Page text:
Bridge to Foster is a highly successful wraparound package of support to enable a looked after child to move from residential care into a foster home.
Naturally this is a big step as a child is leaving behind the structures, people, places they’ve known – sometimes for many years – to become part of a family home.
While this can be a dearly-held wish for many children, it can also come with many challenges.
This move into fostering from residential care is often referred to as “step down” or “step across”, although we prefer to call it “Bridge to Foster”.
But, whichever way you talk about it, it’s a significant step in a child’s life and, when successful, has a huge positive impact their life both now and in the future.
National Fostering Group recognises how important it is to fully support children and foster carers as a child makes the important transition from residential care to a fostering home.
Our experience over many years has shown us that providing robust, personalised, flexible and structured support helps children and foster carers to build the foundations of strong relationships and attachments that will support them going forward.
We do this by providing a specialist package of support called Bridge To Foster. This is multi-layered and aims to help children build their trust, develop resilience and self-esteem and learn to manage their feelings and behaviour.
It helps foster carers to feel well-equipped, well-resourced and totally supported to enable the children to adapt to their new circumstances and start to feel like they belong. Foster carers also receive an enhanced fee in recognition of the vital role they are performing.
“It’s a privilege to be a part of it” – foster carer
Our Bridge to Foster package of support has helped our foster carers achieve a high success rate of children moving from residential to nurturing fostering homes.
We work hard to carefully match children with the right foster carer, taking into account a whole range of factors from location to the foster carer’s existing family set-up.
During the six-week planning stage, the child meets with the foster carer in a series of introductory visits and, with the help of a clinical psychologist, we identify what additional input the foster carer might need and any specialist training requirements.
Over the next 18 weeks, our teams are on hand to provide intensive support, including regular calls and visits from the supervising social worker, sessions with a clinical psychologist and dedicated Family Support Worker and tailored out of hours support.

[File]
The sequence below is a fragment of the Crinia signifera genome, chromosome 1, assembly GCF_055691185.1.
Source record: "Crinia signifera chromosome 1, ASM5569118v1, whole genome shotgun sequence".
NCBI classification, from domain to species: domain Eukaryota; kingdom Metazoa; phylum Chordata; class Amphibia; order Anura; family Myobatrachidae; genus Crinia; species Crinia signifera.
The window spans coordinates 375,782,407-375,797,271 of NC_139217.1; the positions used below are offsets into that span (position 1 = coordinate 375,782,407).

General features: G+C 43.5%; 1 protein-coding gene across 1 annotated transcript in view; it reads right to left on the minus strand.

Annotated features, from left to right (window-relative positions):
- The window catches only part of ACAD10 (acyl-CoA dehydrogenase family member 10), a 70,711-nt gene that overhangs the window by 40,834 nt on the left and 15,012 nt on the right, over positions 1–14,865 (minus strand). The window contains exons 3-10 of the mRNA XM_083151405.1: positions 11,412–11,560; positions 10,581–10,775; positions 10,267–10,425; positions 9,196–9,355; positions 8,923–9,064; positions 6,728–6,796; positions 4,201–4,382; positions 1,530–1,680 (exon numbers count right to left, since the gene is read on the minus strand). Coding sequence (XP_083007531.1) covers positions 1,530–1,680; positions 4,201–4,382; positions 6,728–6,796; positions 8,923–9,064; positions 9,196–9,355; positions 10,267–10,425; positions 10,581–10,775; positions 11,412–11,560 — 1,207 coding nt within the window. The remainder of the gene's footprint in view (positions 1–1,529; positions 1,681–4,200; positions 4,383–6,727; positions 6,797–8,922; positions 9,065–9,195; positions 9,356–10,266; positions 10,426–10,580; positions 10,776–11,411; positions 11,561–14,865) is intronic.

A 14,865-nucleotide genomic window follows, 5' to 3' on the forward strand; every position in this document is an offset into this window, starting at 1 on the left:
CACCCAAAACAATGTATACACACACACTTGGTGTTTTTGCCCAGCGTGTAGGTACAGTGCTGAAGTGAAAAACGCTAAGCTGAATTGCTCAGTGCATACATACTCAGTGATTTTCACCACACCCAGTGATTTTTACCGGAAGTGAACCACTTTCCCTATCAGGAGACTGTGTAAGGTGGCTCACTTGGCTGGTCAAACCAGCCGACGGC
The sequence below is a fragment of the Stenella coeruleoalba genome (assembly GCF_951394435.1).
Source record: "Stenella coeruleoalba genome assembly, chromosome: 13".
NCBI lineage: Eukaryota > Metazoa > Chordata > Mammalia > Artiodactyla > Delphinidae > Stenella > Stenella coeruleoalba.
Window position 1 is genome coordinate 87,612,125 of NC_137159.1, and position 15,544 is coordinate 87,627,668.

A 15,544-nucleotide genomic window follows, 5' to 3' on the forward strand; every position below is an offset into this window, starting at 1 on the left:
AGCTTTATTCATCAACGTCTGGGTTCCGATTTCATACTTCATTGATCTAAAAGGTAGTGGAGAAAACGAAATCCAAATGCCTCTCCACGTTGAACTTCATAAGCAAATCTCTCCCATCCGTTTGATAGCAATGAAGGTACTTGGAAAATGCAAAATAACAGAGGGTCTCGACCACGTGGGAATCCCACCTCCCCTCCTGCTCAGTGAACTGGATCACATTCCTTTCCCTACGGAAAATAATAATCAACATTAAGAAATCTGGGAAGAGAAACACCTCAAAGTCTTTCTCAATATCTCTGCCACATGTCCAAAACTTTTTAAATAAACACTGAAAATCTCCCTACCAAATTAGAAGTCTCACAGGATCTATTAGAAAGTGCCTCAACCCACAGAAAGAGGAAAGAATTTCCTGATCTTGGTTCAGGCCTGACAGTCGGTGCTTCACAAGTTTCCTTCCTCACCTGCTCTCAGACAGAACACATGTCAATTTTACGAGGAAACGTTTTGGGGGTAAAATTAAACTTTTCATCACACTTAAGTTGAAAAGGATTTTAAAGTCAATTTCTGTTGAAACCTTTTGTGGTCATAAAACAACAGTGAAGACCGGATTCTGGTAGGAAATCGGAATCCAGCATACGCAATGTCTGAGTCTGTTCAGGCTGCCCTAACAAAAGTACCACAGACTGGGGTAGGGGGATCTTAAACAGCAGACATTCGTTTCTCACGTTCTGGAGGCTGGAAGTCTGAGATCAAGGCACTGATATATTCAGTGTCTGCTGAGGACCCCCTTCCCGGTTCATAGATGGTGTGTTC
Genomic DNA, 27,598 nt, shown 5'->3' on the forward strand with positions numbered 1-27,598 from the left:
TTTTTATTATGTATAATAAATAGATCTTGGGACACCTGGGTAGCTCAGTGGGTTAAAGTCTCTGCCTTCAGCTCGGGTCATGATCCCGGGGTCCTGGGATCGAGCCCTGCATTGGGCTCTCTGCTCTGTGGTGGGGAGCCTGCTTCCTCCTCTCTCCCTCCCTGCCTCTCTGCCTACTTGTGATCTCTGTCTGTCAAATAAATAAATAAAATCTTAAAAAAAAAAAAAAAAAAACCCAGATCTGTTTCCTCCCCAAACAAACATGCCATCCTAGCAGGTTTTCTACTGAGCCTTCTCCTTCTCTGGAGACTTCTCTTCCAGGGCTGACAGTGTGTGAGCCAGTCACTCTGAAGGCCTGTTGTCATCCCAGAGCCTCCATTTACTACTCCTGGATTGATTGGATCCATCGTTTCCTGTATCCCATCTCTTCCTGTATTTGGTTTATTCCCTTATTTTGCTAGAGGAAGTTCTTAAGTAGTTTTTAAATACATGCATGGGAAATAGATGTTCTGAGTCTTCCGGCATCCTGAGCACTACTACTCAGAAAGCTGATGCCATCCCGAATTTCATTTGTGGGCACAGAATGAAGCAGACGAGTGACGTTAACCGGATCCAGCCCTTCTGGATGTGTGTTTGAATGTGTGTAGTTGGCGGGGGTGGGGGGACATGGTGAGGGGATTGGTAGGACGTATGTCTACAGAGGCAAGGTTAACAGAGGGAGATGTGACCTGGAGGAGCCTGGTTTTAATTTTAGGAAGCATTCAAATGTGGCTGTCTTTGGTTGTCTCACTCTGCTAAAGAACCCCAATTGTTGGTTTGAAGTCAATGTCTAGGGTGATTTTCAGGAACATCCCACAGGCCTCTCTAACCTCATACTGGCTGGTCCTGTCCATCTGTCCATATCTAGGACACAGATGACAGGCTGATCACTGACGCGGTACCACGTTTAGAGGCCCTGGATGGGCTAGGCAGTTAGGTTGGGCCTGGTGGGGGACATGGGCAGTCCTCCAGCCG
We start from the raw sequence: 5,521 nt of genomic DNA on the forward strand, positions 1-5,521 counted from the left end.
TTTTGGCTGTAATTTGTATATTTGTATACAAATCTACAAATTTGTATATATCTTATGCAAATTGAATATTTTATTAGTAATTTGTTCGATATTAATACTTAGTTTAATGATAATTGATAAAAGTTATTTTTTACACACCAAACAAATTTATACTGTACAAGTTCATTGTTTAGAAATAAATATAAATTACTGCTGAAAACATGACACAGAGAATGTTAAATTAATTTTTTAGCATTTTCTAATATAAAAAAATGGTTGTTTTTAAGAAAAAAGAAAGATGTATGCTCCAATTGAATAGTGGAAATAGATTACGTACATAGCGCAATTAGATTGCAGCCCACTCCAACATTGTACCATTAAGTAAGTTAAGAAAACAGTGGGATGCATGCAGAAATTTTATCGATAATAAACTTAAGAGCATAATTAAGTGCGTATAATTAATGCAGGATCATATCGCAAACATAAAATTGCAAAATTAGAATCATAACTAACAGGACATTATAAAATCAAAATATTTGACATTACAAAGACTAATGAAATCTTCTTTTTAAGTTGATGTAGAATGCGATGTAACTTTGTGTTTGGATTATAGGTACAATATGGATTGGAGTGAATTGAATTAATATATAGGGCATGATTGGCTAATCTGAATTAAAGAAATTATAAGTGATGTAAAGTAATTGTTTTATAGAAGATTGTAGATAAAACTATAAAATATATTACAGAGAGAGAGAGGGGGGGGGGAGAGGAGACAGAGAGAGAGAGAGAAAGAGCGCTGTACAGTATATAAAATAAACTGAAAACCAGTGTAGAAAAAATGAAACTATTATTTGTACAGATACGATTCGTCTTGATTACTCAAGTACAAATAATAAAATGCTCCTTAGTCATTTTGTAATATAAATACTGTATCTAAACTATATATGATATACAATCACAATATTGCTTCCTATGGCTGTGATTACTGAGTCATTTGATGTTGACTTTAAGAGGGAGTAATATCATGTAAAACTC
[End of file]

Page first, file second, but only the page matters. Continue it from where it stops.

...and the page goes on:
As the child begins to settle, we move into the next phase, which continues with an enhanced level support that gradually starts to reduce over time. This phase normally lasts 28-34 weeks.
Even once the child has settled in, we continue to provide an enhanced flexible service tailored to support foster carers and children.
Uniquely, National Fostering Group agencies are supported by our Creative Care Solutions Team, whose role is to support foster carers and children as they move from residential care into a fostering home.
“It involved full collaborative working” – foster carer
This team, which includes expert staff who have a background in residential care and fostering, work with our fostering agencies and clinical teams to build and deliver personalised Bridge to Foster packages completely bespoke to each individual child and foster carer.
If you are interested in fostering, you might consider providing Bridge to Foster care for a child. The rewards are immense, as you are helping a young person to leave an institutionalised setting and become part of a safe and loving family home.
This type of fostering is not without its challenges, of course, but the support provided is designed to give you the best possible chance of success.
“It’s a proactive support model” – foster carer
If you think this type of fostering would suit you, please enquire now.
Kevin stayed with the same foster parents for more than two years while adoptive parents were sought for him. His foster parents did not know how long this search would take, so they threw themselves into doing everything they could for the little boy.
His behaviour was initially challenging. They instilled routine into his life, built strong attached relationships with him, and persevered. It was very rewarding when they started to see real changes in him.
When adoptive parents were found for Kevin, they spent time with them explaining what Kevin’s medical needs were; specialists believed he was suffering from foetal alcohol syndrome and had ADHD and dyspraxia. They also played an essential role in helping Kevin begin to trust and form relationships with his new parents. Read Kevin’s full story.
No. Even novice foster carers can become a foster carer to support a child to move from residential care as we offer intensive training and support. You will need to have commitment, dedication and a good understanding of children and their needs.
Sometimes the people who become foster carers for our Bridge to Foster service have a background in health, education, the police, residential care or wider social care.
Some people have been carers at home for a family member or simply have a range of life experiences that equip them with right attitude and resilience.
For all sorts of reasons but the overriding one is that they want to make a difference to a child’s life by offering them a place within their own family network.
If you are interested in finding more about becoming a foster carer to deliver or Bridge to Foster service, get in touch with your local fostering team.